Cut 2 pieces for the front and lining, each 9” x 18”.
Cut one piece of thick batting for the interlining the same size.
For inner pocket (for charging cord and/or other accessories):
Put the main fabric and lining, right sides
together. Place batting behind the two pieces.
A finished Kindle Tote is shown on the right.
The photos below show each of the children sewing their totes. I love the expression of determination on Quentin's face as he sewed!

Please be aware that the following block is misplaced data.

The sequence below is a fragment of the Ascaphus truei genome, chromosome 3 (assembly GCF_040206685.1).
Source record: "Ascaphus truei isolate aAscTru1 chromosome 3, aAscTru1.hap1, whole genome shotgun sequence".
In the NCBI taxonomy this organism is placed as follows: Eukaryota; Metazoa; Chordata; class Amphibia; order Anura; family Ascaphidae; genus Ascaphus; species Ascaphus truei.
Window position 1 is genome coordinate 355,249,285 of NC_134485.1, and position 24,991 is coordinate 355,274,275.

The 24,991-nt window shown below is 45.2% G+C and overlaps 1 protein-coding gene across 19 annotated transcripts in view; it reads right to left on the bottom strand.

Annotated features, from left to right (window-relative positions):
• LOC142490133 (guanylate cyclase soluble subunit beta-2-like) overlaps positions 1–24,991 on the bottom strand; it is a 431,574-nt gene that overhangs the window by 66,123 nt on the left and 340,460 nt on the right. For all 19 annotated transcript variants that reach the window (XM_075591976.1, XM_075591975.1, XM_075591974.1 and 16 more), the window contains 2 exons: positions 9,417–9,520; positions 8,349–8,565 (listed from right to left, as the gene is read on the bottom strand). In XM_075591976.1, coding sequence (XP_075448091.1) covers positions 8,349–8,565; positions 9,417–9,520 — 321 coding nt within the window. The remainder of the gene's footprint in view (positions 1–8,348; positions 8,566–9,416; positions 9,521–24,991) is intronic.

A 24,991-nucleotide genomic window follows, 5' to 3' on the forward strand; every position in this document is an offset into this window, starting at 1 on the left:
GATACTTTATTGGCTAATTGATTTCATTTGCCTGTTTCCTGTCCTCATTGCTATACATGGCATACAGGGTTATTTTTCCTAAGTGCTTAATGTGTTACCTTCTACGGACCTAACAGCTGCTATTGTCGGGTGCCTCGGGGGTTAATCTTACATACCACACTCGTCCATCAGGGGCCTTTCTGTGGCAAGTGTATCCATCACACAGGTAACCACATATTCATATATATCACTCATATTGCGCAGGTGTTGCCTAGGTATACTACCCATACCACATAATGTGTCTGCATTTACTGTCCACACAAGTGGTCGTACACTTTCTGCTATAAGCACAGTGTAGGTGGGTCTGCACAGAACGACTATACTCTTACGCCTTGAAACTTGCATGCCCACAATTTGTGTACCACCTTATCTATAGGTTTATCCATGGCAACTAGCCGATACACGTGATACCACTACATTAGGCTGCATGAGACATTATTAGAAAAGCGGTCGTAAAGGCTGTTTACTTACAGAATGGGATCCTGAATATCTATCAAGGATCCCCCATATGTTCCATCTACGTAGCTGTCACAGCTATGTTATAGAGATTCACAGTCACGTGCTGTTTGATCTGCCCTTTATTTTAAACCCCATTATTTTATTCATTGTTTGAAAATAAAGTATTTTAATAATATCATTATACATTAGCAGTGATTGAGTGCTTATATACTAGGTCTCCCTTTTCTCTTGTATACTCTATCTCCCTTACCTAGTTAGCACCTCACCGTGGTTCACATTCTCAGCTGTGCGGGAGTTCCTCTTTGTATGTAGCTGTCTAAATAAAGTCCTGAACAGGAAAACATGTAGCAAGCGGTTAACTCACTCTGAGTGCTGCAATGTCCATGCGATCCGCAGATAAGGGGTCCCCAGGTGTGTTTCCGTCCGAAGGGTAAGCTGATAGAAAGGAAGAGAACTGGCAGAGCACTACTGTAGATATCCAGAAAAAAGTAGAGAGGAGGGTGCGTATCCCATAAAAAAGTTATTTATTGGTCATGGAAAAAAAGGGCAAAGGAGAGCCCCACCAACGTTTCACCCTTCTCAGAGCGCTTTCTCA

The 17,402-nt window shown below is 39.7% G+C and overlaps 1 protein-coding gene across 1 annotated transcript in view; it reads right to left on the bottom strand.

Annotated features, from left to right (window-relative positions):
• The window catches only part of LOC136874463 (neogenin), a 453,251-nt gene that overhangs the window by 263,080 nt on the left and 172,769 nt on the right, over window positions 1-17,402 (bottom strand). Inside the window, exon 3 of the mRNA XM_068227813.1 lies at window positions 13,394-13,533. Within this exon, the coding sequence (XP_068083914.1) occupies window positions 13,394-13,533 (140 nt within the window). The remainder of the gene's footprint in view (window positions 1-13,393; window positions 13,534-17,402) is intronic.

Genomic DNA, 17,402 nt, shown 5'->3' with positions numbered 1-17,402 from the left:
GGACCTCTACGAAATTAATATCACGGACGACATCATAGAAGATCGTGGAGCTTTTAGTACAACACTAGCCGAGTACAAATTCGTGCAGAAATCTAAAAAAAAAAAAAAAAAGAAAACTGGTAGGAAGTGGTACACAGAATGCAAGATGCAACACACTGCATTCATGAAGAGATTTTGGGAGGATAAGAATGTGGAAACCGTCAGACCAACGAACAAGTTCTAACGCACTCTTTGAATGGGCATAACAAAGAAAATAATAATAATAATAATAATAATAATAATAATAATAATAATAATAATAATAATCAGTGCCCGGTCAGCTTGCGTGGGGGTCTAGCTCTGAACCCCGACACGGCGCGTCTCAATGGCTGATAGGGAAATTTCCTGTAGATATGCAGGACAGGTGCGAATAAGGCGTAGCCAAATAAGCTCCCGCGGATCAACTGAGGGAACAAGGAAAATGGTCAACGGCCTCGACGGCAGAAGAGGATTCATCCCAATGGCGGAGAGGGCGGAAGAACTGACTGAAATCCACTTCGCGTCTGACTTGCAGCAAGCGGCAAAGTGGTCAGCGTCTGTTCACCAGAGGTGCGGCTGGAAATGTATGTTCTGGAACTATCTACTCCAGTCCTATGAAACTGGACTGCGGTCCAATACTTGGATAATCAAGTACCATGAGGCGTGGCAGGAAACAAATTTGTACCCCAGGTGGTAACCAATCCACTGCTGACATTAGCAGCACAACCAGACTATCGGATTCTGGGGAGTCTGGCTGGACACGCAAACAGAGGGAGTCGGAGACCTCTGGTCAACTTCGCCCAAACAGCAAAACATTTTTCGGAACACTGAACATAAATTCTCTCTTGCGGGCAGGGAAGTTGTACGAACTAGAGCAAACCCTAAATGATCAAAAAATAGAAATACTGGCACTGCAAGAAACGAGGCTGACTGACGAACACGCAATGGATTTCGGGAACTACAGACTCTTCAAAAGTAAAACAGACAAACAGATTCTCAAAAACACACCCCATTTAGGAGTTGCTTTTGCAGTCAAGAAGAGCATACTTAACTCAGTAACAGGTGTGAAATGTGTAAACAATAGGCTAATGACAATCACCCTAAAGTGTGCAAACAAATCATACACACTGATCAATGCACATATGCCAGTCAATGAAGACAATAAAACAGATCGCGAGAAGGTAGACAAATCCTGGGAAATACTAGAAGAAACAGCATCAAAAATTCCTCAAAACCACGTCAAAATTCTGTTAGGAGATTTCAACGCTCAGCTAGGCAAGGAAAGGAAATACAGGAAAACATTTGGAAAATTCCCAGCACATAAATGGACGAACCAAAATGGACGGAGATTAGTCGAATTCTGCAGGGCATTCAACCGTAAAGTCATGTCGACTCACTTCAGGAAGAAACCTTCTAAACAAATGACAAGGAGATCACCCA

And now, for the rest of the story… all of our care in making a safe carrier, in explaining and reiterating how important it is not to drop them because they are extremely breakable, did not have the desired effect. I was told that when they got home, Charlotte went out of the house with her Kindle tucked under her chin and both hands full with other things… and you can guess the rest of the story! It dropped and cracked one corner… still usable except for the inch that is cracked, but broken, nevertheless. Some of us learn our lessons the hard way! When his dad told 10-year-old Quentin to put his Kindle in the tote, Quentin said they only made the totes because…”Grandma was teaching us to sew on the machine.” His misconception (or twisting of the facts) was quickly corrected! One more update: Ava and Charlotte called me the other day and asked how forgiving I am. I replied I think I am pretty forgiving… and Charlotte admitted that she had AGAIN dropped her Kindle, this time on the wood floor in their family room, and the screen had shattered. Ava said it still works, but she is concerned Charlotte might cut herself when she uses it. My son said he will check it out and see if a screen cover will help, or if it needs to be replaced. Accidents happen… and there is no point in punishing her. I think the loss of her favorite gift is punishment enough. Some of us just need to learn our lessons the hard way, and hopefully it’s only a small bump on the path toward wisdom… and common sense!